At the beginning of brooding, litter can be new, or as is more often the case, reused litter from a previous flock. Litter used for brooding successive flocks is referred to as “built up” litter. Chicks on built up litter generally do better than chicks on new litter. The latter can result in a phenomenon called “New house” syndrome. If new litter material can be acquired at a reasonable price and land is available for disposal of old litter, then most broiler houses are totally cleaned once per year. Old litter is spread on farm land as a fertilizer and new litter is placed in the house. However, availability and cost constraints associated with replacing litter for each flock often necessitate reusing litter.

After a flock has been removed from a broiler house at the end of a production cycle, litter intended for reuse is “de-caked”. “De-caking” is accomplished by removing the wettest and most compressed parts of litter (top few inches) from the chicken house followed by tilling and evenly spreading the remaining litter across the floor in preparation for the next flock. “De-caking” releases trapped ammonia and allows the litter to dry. Another procedure that is gaining favor is to windrow the litter down the center of the house and let it compost. Composting is an excellent way of reducing pathogens in litter. After it is spread out in the house, old litter is usually “top-dressed” by placing 1- 2 inches of new litter over the old litter.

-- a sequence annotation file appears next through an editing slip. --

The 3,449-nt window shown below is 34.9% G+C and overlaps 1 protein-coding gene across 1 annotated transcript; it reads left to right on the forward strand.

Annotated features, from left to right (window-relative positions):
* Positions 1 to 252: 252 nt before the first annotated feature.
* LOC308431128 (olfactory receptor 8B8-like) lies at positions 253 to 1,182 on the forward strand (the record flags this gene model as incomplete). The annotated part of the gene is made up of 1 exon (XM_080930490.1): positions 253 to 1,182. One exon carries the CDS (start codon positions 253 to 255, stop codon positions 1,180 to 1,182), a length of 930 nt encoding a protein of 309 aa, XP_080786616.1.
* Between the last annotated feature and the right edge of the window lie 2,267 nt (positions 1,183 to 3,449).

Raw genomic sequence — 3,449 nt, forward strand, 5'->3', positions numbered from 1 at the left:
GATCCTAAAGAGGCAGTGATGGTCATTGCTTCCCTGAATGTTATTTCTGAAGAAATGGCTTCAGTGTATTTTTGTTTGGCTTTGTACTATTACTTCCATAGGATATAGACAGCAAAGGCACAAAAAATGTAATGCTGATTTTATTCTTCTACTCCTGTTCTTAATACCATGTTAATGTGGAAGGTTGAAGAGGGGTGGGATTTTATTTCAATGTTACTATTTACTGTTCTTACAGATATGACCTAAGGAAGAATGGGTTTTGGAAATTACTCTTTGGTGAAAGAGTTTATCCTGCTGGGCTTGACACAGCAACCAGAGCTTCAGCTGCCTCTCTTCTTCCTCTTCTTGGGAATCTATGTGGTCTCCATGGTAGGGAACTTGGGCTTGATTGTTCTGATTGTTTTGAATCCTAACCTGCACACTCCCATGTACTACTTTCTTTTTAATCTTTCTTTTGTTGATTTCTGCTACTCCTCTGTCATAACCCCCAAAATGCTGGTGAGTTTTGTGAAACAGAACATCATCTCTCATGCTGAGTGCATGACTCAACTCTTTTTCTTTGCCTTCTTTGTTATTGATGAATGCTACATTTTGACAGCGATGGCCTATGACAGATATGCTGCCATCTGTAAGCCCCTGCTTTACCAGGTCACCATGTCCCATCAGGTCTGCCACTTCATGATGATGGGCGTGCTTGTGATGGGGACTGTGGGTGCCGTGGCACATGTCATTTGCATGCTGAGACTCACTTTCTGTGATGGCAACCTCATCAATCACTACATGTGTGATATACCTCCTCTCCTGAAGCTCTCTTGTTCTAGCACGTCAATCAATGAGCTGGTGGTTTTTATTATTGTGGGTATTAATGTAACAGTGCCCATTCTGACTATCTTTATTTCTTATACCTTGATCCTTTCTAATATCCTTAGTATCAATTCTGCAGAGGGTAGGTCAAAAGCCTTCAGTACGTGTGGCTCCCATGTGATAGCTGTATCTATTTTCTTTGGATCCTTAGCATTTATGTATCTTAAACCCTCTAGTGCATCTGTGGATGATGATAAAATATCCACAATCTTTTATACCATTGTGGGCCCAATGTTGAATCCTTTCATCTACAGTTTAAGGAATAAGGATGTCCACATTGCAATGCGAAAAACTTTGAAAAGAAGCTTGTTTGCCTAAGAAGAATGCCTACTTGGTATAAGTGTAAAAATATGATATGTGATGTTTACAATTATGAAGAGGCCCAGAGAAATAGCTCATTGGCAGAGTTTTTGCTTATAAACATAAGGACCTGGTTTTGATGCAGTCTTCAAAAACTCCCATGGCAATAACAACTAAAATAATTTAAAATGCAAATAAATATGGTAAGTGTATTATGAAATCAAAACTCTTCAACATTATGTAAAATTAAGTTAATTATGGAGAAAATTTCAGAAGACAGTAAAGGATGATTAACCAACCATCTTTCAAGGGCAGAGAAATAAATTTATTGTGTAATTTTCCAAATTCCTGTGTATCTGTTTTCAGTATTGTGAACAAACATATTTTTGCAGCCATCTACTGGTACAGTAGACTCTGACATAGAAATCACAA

It is important to maintain proper levels of litter moisture (20-30%). Litter moisture can be evaluated by squeezing it in the hand. When litter is released, it should slightly adhere to the hand and break down when dropped. Litter that is too wet (> 35%) forms a complete ball when squeezed. Wet litter can result in excessive ammonia production by bacteria in the litter and contributes to development of breast blisters, foot pad ulceration, and excess condemnations at processing. Wet litter can be caused by water line leaks, excess humidity, inadequate moisture removal due to poor ventilation, watery droppings associated with enteritis, high salt or high protein rations, poor quality fats, and improper drinker management. Lack of clumping when squeezed indicates the litter is too dry, which can lead to dusty conditions and contribute to respiratory infections.